Geneva’s lakeside is well-known internationally for its luxury hotels, restaurants and boutiques; you can enjoy some of the best spots in the city and enjoy charming views of Lake Geneva (Léman). You do not need to be a client of those luxury establishments to enjoy a lovely walk along the lakeside! The inhabitants of Geneva and surrounding areas go to the shores of the lake regularly, all year round, to practice sports such as walking, cycling, running or even swimming. The place is lively and hides several treasures.
The Mont-Blanc Bridge is located at the “end” of Lake Geneva. The lake is approximately 75 km long; at that point, the lake turns into the Rhône river again. The bridge is an important crossing between the north and south of the city. The Mont-Blanc bridge is easy to identify: Both Canton Geneva and Swiss flags hang on each side. Although during the year, cars and coaches occupy most of the bridge, it becomes a gathering place during festive events such as the Lake Parade, Geneva’s Marathon, as well as on the First of August which is the Swiss National Day. On this last occasion, the flags of the 26 Cantons (states) are hung on the bridge and you will find people eating cheese fondue in the middle of the bridge in the heat of the summer! When the sky is clear, looking southwards, you can see the high Alps and Mont-Blanc.
Meaning the “English Garden”, the park is right on the south side of the Mont-Blanc bridge. You can find the Horloge Fleurie, i.e. the flower clock, a large clock decorated with flowers, which is a symbol of Geneva.
The Jet d’Eau (water-jet) is another great landmark of the city. The 140 meter high fountain is the first noticeable spot you can see from your plane when landing at Geneva airport from the north-east. It dates back to 1886: at first, it was not a fountain but a safety valve of the hydraulic network of La Coulouvrenière. It was built to supply the fast-growing city with water; this safety valve was used to release the pressure and it could reach 30 meters high. A few years later, in 1891, during the celebrations of the 600th anniversary of the Swiss Confederation, the Jet d’Eau was moved to its current location and became a real fountain. Over the years, the fountain has been empowered to make water reach 140 meters high at the present moment. The fountain operates daily. From spring to autumn, water sprinkles high in the sky even at night. The Jet d’Eau is closed only in case of strong wind or frost.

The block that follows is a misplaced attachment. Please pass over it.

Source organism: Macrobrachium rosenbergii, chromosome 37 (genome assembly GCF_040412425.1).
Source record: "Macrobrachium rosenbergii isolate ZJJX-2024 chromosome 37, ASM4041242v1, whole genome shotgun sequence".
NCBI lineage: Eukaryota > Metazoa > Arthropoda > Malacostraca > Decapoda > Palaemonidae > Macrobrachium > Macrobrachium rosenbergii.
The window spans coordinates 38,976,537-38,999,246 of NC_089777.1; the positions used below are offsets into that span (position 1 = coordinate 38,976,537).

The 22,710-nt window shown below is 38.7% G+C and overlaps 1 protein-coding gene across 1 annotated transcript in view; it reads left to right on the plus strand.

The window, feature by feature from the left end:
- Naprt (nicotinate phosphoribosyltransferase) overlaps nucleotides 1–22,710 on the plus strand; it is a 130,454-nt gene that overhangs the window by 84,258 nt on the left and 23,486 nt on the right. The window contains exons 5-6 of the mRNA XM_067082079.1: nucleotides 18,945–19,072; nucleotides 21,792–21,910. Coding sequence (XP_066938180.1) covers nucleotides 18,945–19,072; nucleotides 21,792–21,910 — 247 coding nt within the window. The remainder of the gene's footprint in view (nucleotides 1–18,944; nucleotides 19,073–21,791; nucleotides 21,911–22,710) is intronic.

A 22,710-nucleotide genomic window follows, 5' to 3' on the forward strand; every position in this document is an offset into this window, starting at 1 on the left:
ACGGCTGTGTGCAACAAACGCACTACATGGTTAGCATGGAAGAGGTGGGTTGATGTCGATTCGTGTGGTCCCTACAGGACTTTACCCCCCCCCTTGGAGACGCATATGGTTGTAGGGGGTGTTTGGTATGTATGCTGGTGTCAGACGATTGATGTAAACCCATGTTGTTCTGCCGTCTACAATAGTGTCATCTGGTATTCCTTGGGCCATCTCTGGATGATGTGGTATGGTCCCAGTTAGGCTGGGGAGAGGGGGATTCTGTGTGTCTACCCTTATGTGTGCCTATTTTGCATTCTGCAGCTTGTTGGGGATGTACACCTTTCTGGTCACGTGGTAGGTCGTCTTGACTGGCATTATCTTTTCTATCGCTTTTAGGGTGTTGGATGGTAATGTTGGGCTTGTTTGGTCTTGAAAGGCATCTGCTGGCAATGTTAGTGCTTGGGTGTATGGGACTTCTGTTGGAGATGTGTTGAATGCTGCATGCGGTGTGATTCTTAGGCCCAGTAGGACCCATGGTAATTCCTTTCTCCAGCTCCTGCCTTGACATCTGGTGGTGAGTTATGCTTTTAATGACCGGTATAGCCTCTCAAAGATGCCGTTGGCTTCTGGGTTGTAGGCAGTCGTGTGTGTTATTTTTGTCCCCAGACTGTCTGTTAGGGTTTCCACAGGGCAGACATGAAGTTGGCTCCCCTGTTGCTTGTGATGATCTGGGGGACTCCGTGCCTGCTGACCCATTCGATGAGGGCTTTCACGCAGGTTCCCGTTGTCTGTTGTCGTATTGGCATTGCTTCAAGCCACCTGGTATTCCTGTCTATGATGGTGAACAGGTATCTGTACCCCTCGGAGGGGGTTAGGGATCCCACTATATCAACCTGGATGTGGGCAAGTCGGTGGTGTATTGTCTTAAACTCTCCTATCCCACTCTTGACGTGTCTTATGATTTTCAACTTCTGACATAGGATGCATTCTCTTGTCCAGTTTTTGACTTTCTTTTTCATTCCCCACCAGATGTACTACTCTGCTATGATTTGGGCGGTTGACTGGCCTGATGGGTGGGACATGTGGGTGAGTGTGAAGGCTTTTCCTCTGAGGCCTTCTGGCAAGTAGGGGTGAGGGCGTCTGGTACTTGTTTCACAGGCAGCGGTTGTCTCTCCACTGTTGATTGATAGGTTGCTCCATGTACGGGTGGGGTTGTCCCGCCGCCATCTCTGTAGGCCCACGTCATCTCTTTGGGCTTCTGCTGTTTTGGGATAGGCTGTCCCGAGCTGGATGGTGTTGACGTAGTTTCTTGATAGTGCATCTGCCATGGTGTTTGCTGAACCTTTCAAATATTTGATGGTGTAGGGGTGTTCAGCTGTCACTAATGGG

Geneva has a temperate climate but can sometimes face very cold temperatures in winter, such as the 2011-2012 winter and its surreal icy landscapes.
This large public park is only a few minutes walk from the Jet d’Eau. Part of the La Grange domain in the 17th Century, the park has been willed to the City of Geneva. Its rich history has been witnessed by the large mansion located on top of a small hill; a worldwide renowned rose garden occupies part of the park.
On the north side of the lake, the public baths of the Pâquis represent an original feature of Geneva’s lakeside. Dating back to 1872, the municipal baths are still well-used today, all year round. The place gets packed with people during the summer months when the cold waters of the lake bring a bit of welcome freshness. However, the bravest go there all year round to swim, regardless of the air or water temperature.
These two public parks are really enjoyable because of the large lawns, footpaths and benches: A perfect way to enjoy sunny days with family and friends. There are also barbecues available for the public - a great way to discover Geneva’s lakeside.
Cover photo © credits to iStock/sam74100
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